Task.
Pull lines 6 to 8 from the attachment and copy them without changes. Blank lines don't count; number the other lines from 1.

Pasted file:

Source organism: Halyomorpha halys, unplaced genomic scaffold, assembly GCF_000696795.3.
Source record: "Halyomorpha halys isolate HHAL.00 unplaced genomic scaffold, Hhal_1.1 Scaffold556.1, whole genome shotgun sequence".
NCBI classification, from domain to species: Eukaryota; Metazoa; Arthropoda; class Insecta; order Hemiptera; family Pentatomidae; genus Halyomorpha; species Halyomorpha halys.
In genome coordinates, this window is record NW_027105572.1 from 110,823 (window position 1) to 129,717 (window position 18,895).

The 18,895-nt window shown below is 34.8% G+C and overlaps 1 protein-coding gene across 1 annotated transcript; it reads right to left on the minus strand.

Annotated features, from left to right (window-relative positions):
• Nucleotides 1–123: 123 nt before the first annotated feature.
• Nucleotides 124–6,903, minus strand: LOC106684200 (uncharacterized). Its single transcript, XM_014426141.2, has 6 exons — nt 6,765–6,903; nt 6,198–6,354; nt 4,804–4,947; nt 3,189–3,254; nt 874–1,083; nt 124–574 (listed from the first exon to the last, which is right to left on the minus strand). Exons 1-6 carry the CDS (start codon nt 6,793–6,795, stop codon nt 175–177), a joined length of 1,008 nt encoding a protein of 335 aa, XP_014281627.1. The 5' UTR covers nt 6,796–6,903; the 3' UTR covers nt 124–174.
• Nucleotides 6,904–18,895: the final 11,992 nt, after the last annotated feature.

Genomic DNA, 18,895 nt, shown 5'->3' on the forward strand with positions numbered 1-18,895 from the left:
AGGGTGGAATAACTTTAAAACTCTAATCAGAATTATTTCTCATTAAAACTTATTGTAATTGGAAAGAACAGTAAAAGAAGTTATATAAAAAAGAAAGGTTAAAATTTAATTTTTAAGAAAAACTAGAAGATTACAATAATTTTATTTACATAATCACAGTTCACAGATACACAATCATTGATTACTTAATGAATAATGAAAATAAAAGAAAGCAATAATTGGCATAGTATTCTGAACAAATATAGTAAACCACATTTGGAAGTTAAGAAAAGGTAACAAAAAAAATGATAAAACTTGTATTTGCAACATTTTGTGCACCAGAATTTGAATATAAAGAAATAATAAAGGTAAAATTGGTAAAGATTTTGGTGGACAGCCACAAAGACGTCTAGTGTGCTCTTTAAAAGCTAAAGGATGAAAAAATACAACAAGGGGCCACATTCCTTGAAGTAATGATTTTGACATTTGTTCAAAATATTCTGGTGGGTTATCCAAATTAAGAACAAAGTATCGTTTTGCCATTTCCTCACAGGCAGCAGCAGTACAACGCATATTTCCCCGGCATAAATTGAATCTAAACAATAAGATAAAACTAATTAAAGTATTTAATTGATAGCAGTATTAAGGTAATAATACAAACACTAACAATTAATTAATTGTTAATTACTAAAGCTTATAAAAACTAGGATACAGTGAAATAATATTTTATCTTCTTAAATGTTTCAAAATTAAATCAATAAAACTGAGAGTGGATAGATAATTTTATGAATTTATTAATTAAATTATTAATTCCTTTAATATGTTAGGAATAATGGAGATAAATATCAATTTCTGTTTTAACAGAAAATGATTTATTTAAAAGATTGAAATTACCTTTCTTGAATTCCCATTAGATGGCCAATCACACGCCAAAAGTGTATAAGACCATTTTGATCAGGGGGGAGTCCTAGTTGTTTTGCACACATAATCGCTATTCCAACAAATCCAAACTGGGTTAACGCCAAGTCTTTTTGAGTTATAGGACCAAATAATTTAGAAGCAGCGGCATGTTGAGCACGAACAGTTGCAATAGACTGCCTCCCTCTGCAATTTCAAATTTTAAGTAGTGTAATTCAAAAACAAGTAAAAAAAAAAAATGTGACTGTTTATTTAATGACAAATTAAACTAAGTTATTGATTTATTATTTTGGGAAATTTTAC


Annotated features, from left to right (window-relative positions):
• Nucleotides 1–123: 123 nt before the first annotated feature.
• Nucleotides 124–6,903, minus strand: LOC106684200 (uncharacterized). Its single transcript, XM_014426141.2, has 6 exons — nt 6,765–6,903; nt 6,198–6,354; nt 4,804–4,947; nt 3,189–3,254; nt 874–1,083; nt 124–574 (listed from the first exon to the last, which is right to left on the minus strand). Exons 1-6 carry the CDS (start codon nt 6,793–6,795, stop codon nt 175–177), a joined length of 1,008 nt encoding a protein of 335 aa, XP_014281627.1. The 5' UTR covers nt 6,796–6,903; the 3' UTR covers nt 124–174.